Halifax 27-10-2017 – Leader Derek

Halifax 27-10-2017 – Leader Derek

After a bit of struggle, twelve walkers finally assembled at Dean Clough Mills, including Kim, who had decided to try us out ~ hope you enjoyed the day. We were also graced, somewhat unusually, by the presence of our Chair, and Walks Coordinator, both of whom made their attendance felt! I was a little late as a consequence of a burst water main on Burnley Road. Anyone would think I had committed a mortal sin, and received a reprimand before I had even parked, not to mention a couple of phone calls as I was struggling to navigate myself through Halifax town centre!

John Crossley (1772~1837) founded his carpet manufacturing business at Dean Clough and by the time of his death it employed 300 people. The Crossley family were ahead of their time and operated a policy of paying women equal wages to men for doing the same job. Many of the Crossley family values were inspired by their Congregationalist faith. By 1877 the company was one of the largest manufacturing companies in the world, and at its height in 1923, the firm employed about 5,000 people and was the largest carpet works in the world. In 1982 production at Dean Clough Mills was shut down and Carpets International, the holding company, went into administration in 2003. Almost no carpets were imported into the UK in 1970, but by 2003, 63% came from overseas!

Anyway, after I had managed to pull myself slightly together, we set off towards the Art Gallery in Dean Clough ‘E’ Mill ~ all the buildings are designated alphabetically. The primary purpose was to see the original Victorian plans of the complex, and for a quick (?) loo stop. With everyone feeling comfortable, we began our mini tour of Halifax with a visit to the Town Hall. We were made very welcome, and given a talk/tour that included the Council Chamber and Mayors Parlour. It was then off to the Gibbet on Gibbet Street ~ originally it was on Gibbet Hill.

Between 1541 and 1650, the official records show that 53 people (men and women) were executed by the Halifax Gibbet. The gibbet law stated that if a person due to be executed on the Gibbet was able to withdraw his head as the blade fell and escape across Hebble Brook, he could be freed. In 1617 John Lacey famously escaped execution by running beyond the boundary. He became known as the running man and the Running Man public house on Pellon Lane was named after him. Unfortunately for Mr. Lacey, when he returned seven years later he was immediately arrested and taken to the gibbet where this time he did not escape.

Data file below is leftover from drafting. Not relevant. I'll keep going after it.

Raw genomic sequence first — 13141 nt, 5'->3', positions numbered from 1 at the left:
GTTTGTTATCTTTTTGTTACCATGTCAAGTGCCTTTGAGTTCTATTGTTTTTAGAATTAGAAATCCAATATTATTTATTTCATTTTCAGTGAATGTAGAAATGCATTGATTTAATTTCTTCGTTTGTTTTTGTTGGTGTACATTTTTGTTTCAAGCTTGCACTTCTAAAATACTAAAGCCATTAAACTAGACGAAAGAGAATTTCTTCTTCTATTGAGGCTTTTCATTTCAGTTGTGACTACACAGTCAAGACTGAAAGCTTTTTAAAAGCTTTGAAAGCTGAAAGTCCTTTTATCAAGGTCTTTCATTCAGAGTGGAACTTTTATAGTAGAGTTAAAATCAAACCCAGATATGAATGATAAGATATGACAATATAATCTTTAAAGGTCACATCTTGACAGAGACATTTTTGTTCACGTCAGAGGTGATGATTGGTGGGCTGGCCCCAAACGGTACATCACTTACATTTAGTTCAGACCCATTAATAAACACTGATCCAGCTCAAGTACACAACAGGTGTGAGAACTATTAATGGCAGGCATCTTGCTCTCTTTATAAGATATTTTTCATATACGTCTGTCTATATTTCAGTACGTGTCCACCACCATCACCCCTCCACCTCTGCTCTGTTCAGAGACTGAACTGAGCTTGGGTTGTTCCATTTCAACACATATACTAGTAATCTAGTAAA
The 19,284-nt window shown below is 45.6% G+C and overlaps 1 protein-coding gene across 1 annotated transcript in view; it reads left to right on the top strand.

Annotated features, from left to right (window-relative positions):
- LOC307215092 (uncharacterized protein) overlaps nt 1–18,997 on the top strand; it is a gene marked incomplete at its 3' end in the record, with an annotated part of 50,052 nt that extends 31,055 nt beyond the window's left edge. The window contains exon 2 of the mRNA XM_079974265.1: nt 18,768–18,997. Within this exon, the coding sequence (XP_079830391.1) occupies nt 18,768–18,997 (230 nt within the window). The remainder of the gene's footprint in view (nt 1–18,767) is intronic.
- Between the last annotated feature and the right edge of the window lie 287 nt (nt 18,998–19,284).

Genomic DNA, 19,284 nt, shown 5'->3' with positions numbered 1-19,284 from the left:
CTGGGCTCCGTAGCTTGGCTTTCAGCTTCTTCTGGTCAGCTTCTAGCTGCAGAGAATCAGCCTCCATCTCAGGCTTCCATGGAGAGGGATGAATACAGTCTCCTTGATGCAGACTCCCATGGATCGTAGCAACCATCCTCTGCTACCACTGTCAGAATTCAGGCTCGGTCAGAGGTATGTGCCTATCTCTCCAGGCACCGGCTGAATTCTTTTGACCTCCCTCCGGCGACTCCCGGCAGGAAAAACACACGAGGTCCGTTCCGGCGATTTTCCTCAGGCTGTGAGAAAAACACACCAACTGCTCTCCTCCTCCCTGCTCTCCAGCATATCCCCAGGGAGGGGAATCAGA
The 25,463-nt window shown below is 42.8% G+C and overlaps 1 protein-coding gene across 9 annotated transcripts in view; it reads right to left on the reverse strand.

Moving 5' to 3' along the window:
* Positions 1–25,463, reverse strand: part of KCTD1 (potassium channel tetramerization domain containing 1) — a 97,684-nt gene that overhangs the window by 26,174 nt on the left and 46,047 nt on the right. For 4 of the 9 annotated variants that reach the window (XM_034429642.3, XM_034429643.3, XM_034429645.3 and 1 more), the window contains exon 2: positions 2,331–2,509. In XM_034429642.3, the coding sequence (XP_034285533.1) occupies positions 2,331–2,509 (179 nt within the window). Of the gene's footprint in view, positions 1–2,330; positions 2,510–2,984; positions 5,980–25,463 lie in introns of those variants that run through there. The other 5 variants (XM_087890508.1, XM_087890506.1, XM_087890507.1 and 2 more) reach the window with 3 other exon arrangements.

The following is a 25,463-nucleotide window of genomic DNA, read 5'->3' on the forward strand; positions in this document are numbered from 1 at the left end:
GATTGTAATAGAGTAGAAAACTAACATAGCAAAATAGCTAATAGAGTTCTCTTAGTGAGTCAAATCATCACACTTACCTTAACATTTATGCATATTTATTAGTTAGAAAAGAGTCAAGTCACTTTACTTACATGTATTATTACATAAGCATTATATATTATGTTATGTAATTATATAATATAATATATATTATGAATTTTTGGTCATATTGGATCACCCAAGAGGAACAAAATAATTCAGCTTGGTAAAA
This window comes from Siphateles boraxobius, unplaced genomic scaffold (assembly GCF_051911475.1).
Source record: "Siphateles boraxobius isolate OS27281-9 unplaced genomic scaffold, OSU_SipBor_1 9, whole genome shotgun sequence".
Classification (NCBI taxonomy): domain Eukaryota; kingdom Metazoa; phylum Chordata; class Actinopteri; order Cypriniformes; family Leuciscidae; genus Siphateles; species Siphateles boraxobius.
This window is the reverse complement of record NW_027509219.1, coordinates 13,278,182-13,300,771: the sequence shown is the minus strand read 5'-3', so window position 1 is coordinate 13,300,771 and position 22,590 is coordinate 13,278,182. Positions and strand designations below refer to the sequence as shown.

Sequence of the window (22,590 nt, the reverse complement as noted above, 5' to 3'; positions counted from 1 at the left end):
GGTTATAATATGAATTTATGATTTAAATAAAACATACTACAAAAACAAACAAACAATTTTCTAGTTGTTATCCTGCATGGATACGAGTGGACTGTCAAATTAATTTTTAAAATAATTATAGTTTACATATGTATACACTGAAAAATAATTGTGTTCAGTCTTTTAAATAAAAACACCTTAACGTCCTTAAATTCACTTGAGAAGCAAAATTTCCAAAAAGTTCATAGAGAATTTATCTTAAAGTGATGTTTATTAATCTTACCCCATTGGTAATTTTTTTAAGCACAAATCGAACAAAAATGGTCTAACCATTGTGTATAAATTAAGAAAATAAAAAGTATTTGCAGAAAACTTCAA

Having ‘done’ the Gibbet we retraced our steps and headed off to the Piece Hall, taking in the Borough Market. The Grade I listed Piece Hall is the sole survivor of the great eighteenth century northern cloth halls. It was built in 1779 for the trading of ‘pieces’ of cloth ~ a 30 yard length of woven woollen fabric produced on a handloom. The design of the building, by Thomas Bradley, is striking with its vast expanse of courtyard surrounded on all four sides by over 300 small rooms which were used for the sale of woollen pieces, and gateways on three sides, north, south and west.

With the tourist bit all but finished we headed off to the infamous Trooper Lane, via the old railway station and Eureka, which is ‘The National Children’s Museum’. Being not all quite together, I had forgotten about elevenses, which were eventually taken in the local cemetery! It was then up to Beacon Hill, with me leading from the rear, and on to Shibden Hall for lunch.

Following lunch, I warned everyone that it was all downhill ~ nothing to do with gradients, but with regard to none existent paths. After a rather pleasant stroll up Stump Cross valley we were challenged by a couple of sections of barbed wire as we ascended to Halifax’s dry ski slope. I foolishly told everyone that having arrived at the top of Pule Hill it was all downhill to Dean Clough, but my route down was blocked and we took a second look at the dry ski slope ~ it was quite a pretty one! On the way back to our cars we passed Percy Shaw’s reflecting roadstuds works. As an aside, a little quiz. Cat’s eyes, the ones in the roads that is, come in five different colours ~ red, amber, green, white and blue. What do these colours signify? This is part of the current driving test! Answers can be found here.

For those interested in the statistics, then according to me we walked at total of 10.55 ‘Garmin’ miles, with 554 metres of ascent.

‘The true charm of pedestrianism does not lie in the walking, or in the scenery, but in the talking.’ Mark Twain.

(Report by Derek and photographs by Sue)

Slideshow below, but if you wish to see a static view of all pics in one go, then click here.

 

5 Comments

  1. Susan Holden

    Thank you for a brilliant walk. Wonderful weather + all the extra information on the day and in the write up.

  2. Absolutely agree about Sue’s pics – aren’t we turning up some cracking photographers! Seeing the length and impressive detail of the report, I can quite see why it took so long for Derek to write.

  3. A lovely walk full of interest and history in beautiful autumnal weather. Thanks Derek, Mike and Sue.

  4. Rosemary

    A great day out Derek,many thanks. The photos were excellent. Well done Sue.

  5. Excellent walk Derek Halifax is a fascinating town and a brilliant location for a interesting walk. Sue catches the day perfectly, well done.

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